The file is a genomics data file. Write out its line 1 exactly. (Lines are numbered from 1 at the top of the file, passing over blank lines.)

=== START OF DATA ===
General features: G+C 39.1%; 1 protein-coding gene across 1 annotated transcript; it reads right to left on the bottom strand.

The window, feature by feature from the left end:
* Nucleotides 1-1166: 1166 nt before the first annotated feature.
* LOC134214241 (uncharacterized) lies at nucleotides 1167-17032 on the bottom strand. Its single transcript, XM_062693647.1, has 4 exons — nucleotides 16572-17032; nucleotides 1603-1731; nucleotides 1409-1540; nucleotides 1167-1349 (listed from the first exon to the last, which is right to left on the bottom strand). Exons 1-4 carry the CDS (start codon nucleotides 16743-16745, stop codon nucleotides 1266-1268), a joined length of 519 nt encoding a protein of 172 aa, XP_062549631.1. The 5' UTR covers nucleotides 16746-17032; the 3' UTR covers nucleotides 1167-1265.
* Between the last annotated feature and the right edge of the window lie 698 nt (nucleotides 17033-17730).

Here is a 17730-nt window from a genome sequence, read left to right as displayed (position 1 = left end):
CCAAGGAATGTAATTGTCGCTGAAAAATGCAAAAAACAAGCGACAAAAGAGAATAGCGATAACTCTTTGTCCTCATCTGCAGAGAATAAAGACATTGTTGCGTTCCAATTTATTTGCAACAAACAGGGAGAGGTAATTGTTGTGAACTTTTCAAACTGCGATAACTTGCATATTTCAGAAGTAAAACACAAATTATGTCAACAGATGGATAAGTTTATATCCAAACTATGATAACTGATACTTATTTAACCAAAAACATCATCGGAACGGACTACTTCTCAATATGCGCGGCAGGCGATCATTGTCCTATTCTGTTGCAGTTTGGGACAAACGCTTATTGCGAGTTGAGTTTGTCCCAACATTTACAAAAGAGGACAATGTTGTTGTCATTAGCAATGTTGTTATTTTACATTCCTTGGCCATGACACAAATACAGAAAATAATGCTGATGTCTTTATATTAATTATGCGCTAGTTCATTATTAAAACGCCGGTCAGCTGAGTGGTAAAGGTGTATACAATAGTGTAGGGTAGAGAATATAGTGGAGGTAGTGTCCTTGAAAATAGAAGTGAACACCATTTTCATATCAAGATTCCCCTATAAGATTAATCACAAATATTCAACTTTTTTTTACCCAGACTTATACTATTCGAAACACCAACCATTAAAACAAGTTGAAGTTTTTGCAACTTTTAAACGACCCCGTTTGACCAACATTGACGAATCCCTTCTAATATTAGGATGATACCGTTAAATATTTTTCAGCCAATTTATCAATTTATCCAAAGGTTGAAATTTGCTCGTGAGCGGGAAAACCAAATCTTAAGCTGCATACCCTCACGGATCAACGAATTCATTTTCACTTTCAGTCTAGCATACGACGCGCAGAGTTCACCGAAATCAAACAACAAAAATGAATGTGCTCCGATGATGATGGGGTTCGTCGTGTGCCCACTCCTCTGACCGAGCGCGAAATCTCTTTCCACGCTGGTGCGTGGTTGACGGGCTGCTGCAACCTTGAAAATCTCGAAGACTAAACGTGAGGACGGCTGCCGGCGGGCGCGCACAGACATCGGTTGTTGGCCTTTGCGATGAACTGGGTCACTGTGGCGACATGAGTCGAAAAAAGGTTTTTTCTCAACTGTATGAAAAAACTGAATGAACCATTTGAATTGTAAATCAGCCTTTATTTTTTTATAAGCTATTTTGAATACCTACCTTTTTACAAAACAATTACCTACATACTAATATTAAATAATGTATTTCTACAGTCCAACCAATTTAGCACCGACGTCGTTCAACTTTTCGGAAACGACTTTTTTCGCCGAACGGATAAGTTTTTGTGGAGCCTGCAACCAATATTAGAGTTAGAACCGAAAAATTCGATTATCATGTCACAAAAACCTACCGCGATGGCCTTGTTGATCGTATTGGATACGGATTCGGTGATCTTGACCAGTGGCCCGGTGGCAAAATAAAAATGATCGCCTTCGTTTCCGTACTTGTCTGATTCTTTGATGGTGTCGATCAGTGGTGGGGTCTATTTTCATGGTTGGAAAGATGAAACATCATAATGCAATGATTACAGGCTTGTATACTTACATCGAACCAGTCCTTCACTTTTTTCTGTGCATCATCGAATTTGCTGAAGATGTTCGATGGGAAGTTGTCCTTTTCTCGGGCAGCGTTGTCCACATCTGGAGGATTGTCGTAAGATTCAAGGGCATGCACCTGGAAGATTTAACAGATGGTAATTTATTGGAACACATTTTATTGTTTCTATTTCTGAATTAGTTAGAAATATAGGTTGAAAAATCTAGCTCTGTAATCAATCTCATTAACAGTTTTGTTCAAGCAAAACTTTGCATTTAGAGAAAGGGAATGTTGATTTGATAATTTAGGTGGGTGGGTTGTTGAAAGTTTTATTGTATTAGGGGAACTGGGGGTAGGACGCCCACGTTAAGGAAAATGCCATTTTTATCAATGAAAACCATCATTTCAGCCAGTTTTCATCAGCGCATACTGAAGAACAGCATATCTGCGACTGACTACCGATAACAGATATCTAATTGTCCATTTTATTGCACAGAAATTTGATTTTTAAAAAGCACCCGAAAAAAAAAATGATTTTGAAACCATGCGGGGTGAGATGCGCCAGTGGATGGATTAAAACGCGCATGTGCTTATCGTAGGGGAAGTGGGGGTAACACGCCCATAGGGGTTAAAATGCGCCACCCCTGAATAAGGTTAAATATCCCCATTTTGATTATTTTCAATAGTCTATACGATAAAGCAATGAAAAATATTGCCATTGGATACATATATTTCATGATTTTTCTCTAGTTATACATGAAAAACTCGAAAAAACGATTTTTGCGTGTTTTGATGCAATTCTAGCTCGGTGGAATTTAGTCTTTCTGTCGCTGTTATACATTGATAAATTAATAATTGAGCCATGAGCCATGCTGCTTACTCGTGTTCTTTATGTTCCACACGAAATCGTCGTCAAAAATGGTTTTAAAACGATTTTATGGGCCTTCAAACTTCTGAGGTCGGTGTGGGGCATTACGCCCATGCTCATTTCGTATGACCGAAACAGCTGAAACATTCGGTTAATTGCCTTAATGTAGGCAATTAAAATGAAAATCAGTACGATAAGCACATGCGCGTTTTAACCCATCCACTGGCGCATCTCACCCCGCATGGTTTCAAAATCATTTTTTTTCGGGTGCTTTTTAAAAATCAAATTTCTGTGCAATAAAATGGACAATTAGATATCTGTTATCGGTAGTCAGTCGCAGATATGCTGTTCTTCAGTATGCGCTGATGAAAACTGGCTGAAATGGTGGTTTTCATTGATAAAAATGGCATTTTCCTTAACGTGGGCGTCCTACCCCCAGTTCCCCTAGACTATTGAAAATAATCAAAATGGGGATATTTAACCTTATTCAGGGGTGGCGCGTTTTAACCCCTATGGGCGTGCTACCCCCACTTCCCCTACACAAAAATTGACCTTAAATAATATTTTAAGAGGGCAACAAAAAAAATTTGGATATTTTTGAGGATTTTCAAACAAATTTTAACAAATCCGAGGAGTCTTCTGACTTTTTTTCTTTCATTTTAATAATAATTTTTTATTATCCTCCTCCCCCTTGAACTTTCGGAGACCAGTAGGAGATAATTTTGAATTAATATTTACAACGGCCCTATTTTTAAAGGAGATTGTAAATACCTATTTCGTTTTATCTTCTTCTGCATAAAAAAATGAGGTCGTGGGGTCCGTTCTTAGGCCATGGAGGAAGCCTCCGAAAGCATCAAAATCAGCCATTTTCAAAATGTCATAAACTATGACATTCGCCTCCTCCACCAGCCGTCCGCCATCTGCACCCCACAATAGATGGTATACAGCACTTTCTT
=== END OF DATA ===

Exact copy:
General features: G+C 39.1%; 1 protein-coding gene across 1 annotated transcript; it reads right to left on the bottom strand.